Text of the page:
Black Dongs, FanGraphs and Lyrical Gymnastics

Justin April 10, 2010 2

Before we jump into this week’s review, a quick message to the good folks at Time, inc.

My Sports Illustrated arrived late this week, and that throws of my schedule. I am a loyal reader of your products, but I’m also a hopeless slave to routine.  I read Time Magazine at the gym on Tuesday and Wednesday morning, then Sports Illustrated on Thursday and Friday.  So, when my SI doesn’t show up in my mailbox until Thursday, like it did this week, there is a large donut hole in my routine, and it throws everything off.  Please try harder.

I also realize that the late delivery may have, in fact, been the fault of the United States Postal Service. If that is the case, I apologize to you. I will not, however, lay any blame at the feet of the good men and women who deliver our mail. Things are tough enough for them these days, what with this crazy internet turning their entire industry into an anachronism. Also, they have a reputation for reacting badly to criticism. I see no need to push any of those buttons.

Anyway, onto the Sports Illustrated: April 12, 2010

Jon Scheyer, College Basketball, Duke Blue Devils

PREGAME:

Let’s begin with a shoutout to Shad Adams of Fairview, Tennesee. Congratulations Mr. (or Mrs.? or maybe Ms.?) Adams, you have written the most generic correspondence in the history of letters to the editor.

I enjoyed reading Tim Layden’s article (High Stakes, March 22), which brought back great memories of tournaments past. Who could forget Chris Webber, Keith Smart, Danny Manning, Carmelo Anthony, George Mason’s great run, Jim Valvano and Don Haskins? The story also alerted me to players who would create new memories during this year’s tournament.

The answer to your question, Shad, is NO ONE. Those are arguably the 7 most famous moments in college basketball history.  Does this person hang out in Dallas and ask strangers “Who can forget when JFK was shot?”

Onto the Scorecard, where we get an somewhat interesting column from Richard Hoffer, who doesn’t want to see anymore big black professional athlete dongs on the internet.  Feel free to skim through the rest.

Skip completely the “Inside..” section. College football, Golf, Tennis, and Horse Racing? You can get away with picking one of those, as long as they’re mixed in with basketball, baseball, hockey or the NFL. But just those four? NO THANK YOU.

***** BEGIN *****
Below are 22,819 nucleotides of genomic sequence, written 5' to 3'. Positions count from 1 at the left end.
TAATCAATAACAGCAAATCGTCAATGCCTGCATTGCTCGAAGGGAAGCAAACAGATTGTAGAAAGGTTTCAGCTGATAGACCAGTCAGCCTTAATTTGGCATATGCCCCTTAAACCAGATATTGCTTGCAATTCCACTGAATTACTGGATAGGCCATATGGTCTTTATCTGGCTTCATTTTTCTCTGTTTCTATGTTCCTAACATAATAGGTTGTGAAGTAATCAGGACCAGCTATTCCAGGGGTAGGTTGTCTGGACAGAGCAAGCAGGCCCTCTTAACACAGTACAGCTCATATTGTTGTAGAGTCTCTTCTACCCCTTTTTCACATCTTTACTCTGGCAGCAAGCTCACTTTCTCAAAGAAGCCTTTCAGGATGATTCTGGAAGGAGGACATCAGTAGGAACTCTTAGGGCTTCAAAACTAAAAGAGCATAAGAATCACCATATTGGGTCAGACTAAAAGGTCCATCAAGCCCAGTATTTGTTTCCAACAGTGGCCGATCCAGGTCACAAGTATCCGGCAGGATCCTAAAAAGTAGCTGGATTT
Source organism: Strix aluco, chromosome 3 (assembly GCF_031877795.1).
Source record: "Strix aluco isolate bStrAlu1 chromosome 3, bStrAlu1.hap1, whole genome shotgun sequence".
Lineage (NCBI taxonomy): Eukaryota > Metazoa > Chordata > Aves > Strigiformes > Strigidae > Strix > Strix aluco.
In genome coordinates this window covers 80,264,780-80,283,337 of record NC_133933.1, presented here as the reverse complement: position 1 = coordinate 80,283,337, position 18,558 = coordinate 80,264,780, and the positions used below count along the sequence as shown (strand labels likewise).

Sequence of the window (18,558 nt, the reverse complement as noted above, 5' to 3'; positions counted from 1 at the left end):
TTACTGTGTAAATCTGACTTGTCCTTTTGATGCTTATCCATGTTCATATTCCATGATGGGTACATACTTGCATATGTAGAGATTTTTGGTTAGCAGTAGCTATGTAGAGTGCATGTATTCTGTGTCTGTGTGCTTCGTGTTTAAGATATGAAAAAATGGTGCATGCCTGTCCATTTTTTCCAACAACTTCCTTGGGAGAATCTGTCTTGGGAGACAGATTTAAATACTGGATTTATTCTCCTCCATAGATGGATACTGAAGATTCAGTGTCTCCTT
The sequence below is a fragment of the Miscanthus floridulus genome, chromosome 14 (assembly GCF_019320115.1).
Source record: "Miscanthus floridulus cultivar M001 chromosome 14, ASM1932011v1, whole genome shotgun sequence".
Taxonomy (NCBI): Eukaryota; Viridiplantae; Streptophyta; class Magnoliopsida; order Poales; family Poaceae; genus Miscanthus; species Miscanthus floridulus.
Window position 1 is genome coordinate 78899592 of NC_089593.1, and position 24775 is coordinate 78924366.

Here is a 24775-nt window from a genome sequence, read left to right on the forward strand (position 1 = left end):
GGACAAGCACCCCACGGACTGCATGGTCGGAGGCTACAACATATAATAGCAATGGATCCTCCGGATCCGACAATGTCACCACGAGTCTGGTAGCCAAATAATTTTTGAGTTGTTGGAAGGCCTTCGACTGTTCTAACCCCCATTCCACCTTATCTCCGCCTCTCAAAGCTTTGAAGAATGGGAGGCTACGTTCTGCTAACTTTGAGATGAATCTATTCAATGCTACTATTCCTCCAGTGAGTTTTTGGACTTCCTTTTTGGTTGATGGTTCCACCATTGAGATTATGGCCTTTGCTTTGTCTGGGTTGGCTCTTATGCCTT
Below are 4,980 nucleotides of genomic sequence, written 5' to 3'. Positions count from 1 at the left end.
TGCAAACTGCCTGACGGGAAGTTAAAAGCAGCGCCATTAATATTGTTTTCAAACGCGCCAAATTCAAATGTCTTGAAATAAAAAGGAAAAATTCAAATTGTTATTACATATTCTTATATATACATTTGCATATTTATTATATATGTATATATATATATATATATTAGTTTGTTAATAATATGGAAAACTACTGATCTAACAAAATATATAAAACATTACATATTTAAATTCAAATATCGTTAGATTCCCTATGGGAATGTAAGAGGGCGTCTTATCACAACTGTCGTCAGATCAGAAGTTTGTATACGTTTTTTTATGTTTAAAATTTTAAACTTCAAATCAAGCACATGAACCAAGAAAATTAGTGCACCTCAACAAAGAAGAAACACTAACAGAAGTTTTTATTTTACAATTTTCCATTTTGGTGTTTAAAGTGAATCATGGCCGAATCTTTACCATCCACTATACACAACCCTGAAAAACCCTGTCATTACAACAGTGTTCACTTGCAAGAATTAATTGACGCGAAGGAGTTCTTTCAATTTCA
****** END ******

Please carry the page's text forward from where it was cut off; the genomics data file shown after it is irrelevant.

THE ARTICLES

-Tough as They Come by Tim Layden

I know much of the nation hates Duke, so they will hate reading this story about how the Duke team came together to win this year’s championship. I, though, have always had an affinity for the Blue Devils. It dates back to 1991, when their first title won a massive Wall Street office pool for my father and resulted in our family upgrading to a much fancier hotel room midway through a vacation to Orlando, Florida. We also went to a Magic-Trailblazers game that week, and Clyde Drexler got ejected five minutes in. That has nothing to do with this story, but I just  thought I would mention it.

Anyway, my affinity for Duke led me to pick them to go pretty far in this year’s tournament and to subsequently win my own office pool.  So, umm.. yeah. Pretty good article.

-What’s In a Name? by Albert Chen

The tale of Wandy Rodriguez, a completely pedestrian pitcher who all of a sudden became good last year. His journey to the US was anything but pedestrian, including the use of someone else’s identity to fake his age. You would think that would be the most interesting part of his story, and though it leads off the piece, things eventually devolve into a run of the mill, “This guy has a great curveball” article.  It also includes statistics from fangraphs. I don’t need indecipherable math to be convinced that Wandy Rodriguez has an effective breaking pitch. I would have believed you if you had just told me so.

-The Genuine Point Guard by Charles P. Pierce